Menu Close

Tag / the future is female

Forward, March: Rey Terciero & Bre Indigo’s “Meg, Jo, Beth, and Amy”

It had been two weeks since their discussion of Louisa May Alcott’s seminal novel, Little Women, had ended with Gwen’s surprise reveal of its graphic novel adaptation. The modern retelling –– Meg, Jo, Beth, and Amy, by Rey Terciero and Bre Indigo –– was published in 2019, to mark the 150th anniversary of the novel. As the cover made clear, the story had been updated to a modern New York setting, with an interracial March family and an expanded supporting cast.

“Most of the plot points match, at least to start out,” Gwen had explained. “You have the major scenes –– the opening at Christmas, Meg going to Vanity Fair, and so on. The second half is where the adaptation loosens.”

Continue Reading

Sharpen Thy Wit: Babes With Blades’ “The Lady Demands Satisfaction,” with Denise Yvette Serna

Press Opening was the natural time for a post-show speech. Gwen was desperate to get out of the theatre and into the night air – and she could tell Denise wouldn’t be too far behind her – but they’d sat on the opposite side of the theater from the door, and any attempt to leave might be seen as bad form, against the older man now standing onstage, holding a plaque.

“The writer of this play is the winner of last year’s Joining Sword and Pen competition,” the man crooned. “To create pieces of theatre with strong stage combat opportunities, centered on sturdy female roles. This is his third victory. If he’d like to come down to the stage, please.”

A second man, with a twirled moustache, emerged from the applauding crowd. The two men shook hands at center stage, and Arthur Jolly looked at his name on the plaque.

Continue Reading

Shooting The Breeze: Amelia Earhart’s “The Fun Of It”

Well, I’m never going to find better reading material on the flight than this, Eleanor thought.

Admittedly, she was very nervous to bring the book on the plane. While the library had facsimile copies of the book from the 1970s, Eleanor was a sucker for leather binding and had instead pulled the authentic 1932 edition of The Fun Of It off the shelf. Should anything happen to the book in transit, she was certain the fine would be hefty. Even the librarian, Eleanor recalled – did she glare at me?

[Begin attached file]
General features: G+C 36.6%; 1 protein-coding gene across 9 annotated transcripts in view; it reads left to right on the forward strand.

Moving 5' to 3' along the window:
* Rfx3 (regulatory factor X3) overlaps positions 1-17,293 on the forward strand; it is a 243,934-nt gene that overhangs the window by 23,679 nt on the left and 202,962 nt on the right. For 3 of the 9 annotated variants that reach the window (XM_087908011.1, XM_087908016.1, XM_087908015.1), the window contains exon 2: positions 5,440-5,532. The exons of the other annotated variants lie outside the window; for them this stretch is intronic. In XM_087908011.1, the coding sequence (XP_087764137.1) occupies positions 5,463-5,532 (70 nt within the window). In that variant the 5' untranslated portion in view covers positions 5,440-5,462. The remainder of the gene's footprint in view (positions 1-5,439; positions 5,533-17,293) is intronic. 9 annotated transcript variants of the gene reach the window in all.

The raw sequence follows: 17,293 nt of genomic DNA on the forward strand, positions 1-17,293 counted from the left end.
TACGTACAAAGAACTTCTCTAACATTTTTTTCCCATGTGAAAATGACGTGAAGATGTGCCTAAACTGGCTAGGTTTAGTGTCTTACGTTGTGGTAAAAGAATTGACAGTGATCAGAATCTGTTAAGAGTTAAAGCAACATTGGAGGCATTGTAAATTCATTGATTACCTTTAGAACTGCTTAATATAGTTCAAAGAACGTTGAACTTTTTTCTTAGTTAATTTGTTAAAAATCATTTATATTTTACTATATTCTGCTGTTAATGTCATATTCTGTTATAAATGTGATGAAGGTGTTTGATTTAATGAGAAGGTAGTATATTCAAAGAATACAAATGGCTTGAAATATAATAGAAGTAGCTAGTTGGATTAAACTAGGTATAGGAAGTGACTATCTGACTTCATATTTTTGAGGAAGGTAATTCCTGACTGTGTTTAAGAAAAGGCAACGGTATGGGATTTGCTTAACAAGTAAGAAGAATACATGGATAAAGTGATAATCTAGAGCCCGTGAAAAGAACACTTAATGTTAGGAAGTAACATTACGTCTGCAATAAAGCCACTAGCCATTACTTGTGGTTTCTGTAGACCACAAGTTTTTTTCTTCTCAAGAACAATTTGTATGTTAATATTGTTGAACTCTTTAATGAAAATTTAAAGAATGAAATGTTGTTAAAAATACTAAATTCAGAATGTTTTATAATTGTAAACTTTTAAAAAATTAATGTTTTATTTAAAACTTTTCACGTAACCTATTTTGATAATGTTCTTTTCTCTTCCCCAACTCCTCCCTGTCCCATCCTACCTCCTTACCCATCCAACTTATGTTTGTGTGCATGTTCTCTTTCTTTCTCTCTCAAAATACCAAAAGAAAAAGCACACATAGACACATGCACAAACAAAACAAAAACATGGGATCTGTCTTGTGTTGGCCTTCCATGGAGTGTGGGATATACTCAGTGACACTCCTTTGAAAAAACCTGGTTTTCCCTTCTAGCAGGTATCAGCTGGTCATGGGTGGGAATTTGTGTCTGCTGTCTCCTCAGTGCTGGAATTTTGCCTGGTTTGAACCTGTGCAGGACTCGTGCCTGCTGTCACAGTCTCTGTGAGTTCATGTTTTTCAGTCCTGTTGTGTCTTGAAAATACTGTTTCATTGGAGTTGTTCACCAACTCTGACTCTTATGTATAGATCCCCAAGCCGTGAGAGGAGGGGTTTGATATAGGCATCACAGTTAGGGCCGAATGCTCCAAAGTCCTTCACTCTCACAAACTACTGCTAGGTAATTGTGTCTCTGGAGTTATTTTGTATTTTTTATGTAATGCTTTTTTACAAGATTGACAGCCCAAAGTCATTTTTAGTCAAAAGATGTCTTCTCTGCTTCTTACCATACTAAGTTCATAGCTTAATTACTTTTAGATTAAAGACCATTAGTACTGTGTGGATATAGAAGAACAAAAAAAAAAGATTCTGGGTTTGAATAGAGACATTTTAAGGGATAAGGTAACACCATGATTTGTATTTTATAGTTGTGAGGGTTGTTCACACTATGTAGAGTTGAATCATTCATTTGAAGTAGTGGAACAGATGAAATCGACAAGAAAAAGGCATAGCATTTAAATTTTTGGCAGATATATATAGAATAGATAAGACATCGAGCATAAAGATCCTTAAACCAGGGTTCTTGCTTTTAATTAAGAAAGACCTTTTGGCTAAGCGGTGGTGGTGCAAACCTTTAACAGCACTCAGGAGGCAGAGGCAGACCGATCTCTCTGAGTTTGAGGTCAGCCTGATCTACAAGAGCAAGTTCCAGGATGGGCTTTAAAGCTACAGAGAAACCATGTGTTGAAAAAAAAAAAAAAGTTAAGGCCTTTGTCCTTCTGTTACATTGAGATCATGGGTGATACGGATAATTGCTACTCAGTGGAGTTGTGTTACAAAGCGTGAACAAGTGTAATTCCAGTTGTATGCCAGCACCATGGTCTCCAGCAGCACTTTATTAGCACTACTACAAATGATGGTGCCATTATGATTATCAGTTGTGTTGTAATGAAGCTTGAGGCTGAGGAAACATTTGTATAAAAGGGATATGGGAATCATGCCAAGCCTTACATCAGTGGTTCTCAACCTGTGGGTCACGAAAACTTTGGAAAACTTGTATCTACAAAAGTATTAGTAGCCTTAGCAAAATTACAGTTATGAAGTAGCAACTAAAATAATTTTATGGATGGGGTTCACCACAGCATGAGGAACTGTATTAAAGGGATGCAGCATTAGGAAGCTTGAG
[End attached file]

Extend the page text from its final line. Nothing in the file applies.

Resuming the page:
But these concerns were shaken off quickly. The appeal of reading Amelia Earhart’s novel while literally soaring at 30,000 feet had a delicious appeal. She barely regarded the turbulence on the flight as she plowed through Earhart’s vivid account of early 20th century air travel.

Continue Reading

Taking Necessary Caution: Aló, Borges, & Carson’s “MENace”

Meet the Hanslick Girls: Gwen, Eleanor and Dania. Created by writer Zach Barr, they are a trio of friends who are always out experiencing the best of entertainment. Be it plays, films, concerts, exhibits, or games, they’ve learned that the arts are best when experienced together. They may not have the same opinions, but their conversations tend to make for an entertaining read. This week, the Girls discuss a recent narrative chestnut: a miniseries of minute-long episodes, distributed via Instagram, and produced almost entirely by women. Let’s hear what they had to say…

 

The new year was now a week old, and the novelty of throwing the past year over her shoulder had finally faded. Avoiding the end of her lunch break, Eleanor killed time in the break room on her phone. She swiped through Instagram expectantly – this was the best time of year, when everyone posted their photos from over the break. Family after family of smiling people in front of fake fireplaces lit up the screen.

One of the posts stood out, catching Eleanor’s attention enough to stop scrolling for a moment. It was a drawing of three women – from left to right, a blonde in an orange top, a woman glancing up from a mane of thick black hair, and a woman with her hair tucked and pulled back over her head. All three glanced up to the right, with expressions ranging from distrust to distaste. The teal background was empty, save for the word “menace,” in script, sitting in the center of the image. At the top was scrawled the artist’s name, “Partes,” and the handle @MENACEseries.

Continue Reading